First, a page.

Earlier this week, Research Contracts and Intellectual Property Services at the University of Cape Town (UCT) hosted a workshop entitled “Unlocking medical device innovation within UCT.” Funded by the National Intellectual Property Management Office, the organizers were keen to facilitate discussion around the current state of medical device development and explore opportunities for enhancing this activity in the future. They focused on: support for prototyping; market research and the potential impact of devices; how to manage low volume yet useful products; manufacturing and regulatory considerations; challenges of infrastructure and human capacity; and identifying strengths and competitive capabilities.
The workshop was kicked off by Mladen Poluta who spoke about the Global Forum on Medical Devices organized by the WHO and in particular their focus on innovative health technologies for low-resource settings. This was followed by Delva Shamley who described the new UCT Clinical Research Centre which supports study design and protocol development, sponsorship of clinical trials, data management, analysis and publication. Brian Goemans of Medical Devices to Market gave an overview of ISO13485 certification and the CE Mark, while Kevin Katz of TiTaMED provided key insights for entrepreneurs seeking to commercialise a medical device.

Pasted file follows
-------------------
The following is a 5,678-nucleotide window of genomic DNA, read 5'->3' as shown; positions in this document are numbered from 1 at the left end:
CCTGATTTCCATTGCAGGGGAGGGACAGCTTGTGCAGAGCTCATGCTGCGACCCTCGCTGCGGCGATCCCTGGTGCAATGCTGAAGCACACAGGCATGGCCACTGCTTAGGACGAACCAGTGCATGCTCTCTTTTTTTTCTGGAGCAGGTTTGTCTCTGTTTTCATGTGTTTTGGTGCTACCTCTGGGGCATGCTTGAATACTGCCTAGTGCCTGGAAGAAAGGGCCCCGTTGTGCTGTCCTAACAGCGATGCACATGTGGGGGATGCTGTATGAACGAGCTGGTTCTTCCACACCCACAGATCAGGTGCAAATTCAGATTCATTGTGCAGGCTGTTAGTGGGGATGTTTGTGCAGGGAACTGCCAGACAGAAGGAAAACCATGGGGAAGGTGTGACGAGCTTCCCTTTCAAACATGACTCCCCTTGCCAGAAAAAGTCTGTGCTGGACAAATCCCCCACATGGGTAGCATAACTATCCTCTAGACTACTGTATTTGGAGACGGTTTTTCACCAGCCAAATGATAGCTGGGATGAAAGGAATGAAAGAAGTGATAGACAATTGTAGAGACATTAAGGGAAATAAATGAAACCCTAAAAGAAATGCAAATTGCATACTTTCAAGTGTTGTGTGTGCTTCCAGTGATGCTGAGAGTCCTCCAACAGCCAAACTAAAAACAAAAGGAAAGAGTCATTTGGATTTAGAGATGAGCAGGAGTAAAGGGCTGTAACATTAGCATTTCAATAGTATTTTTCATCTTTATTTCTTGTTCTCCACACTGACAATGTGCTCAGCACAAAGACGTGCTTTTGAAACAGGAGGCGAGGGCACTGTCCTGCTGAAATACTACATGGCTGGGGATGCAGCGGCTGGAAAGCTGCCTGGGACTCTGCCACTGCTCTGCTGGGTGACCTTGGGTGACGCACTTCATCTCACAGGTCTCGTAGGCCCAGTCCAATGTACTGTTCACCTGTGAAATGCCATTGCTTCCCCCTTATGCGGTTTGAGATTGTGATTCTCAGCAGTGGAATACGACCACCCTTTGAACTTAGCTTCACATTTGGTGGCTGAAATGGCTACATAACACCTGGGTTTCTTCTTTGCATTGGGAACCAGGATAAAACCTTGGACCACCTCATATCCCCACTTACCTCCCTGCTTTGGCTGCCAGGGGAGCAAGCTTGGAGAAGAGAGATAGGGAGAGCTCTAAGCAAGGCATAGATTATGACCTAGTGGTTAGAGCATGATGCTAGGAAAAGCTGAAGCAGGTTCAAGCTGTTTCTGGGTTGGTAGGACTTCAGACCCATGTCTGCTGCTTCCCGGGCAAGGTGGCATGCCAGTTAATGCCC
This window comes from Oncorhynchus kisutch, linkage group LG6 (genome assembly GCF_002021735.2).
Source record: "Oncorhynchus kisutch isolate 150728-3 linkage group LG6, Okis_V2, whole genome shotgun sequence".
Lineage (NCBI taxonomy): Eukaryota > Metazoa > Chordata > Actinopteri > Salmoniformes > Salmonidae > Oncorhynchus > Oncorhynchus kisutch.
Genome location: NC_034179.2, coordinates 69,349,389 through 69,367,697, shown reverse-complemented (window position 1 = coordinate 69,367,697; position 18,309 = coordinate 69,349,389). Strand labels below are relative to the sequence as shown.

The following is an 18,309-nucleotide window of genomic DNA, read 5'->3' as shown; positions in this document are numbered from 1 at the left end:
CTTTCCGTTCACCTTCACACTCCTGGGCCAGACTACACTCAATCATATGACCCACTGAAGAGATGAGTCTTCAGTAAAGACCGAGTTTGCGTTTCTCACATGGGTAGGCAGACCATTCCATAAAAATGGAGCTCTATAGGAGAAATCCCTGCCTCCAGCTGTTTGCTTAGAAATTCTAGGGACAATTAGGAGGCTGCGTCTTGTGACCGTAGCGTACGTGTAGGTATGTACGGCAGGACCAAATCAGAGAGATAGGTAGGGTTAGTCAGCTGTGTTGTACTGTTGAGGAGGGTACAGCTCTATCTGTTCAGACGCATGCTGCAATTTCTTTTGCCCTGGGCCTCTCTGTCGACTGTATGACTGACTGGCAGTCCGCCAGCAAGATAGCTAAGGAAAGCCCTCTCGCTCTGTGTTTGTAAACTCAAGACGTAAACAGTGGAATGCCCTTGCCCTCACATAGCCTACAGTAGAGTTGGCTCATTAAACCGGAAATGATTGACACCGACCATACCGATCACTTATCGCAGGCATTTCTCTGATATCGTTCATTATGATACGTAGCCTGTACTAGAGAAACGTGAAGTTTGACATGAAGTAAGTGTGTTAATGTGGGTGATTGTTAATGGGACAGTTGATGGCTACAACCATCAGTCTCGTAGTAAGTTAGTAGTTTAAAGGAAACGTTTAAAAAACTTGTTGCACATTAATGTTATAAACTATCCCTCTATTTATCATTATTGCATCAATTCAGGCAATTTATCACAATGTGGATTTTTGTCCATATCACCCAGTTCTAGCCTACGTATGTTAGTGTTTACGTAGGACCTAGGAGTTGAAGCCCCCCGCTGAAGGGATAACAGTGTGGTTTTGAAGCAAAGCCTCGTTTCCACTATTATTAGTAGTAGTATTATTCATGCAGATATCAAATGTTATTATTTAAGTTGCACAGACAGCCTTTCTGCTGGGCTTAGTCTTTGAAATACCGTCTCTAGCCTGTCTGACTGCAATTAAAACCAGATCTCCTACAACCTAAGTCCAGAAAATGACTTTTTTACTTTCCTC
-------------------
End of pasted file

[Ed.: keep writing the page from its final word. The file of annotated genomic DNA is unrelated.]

Four academic staff members – George Vicatos, Tom Franz, Sudesh Sivarasu and Lester John – provided feedback on capacity development and insights as inventors, while Rowan Joseph of Von Seidels spoke about the vital role of patents. Finally, executives from three UCT spin-out companies gave their perspectives. Kit Vaughan of CapeRay, Heather Coombes of Strait Access Technologies and Khilona Radia of Antrum Biotech addressed five topics: (1) the challenges faced in creating the spin-out; (2) shared needs between companies; (3) business limitations in the medical device industry; (4) resources available for spin-outs; and (5) recommendations regarding assistance from UCT.
Aside from Allan Cormack’s pioneering work on computer tomography done at UCT in 1956-57, the most successful medical device to have come out of the university is probably the cable grip system. In the late 1970s, orthopaedic surgeon Des Dall and mechanical engineer Tony Miles began their collaboration to find a better method for re-attaching the greater trochanter after total hip replacement surgery. US patent 4,269,180 was granted in 1981, their clinical trial was published two years later in the Journal of Bone and Joint Surgery, and the device was licensed to Howmedica.
Twenty-five years later, the product and accessories are still available, and worldwide more than two million Dall-Miles cable grip systems have been implanted. That’s some contribution!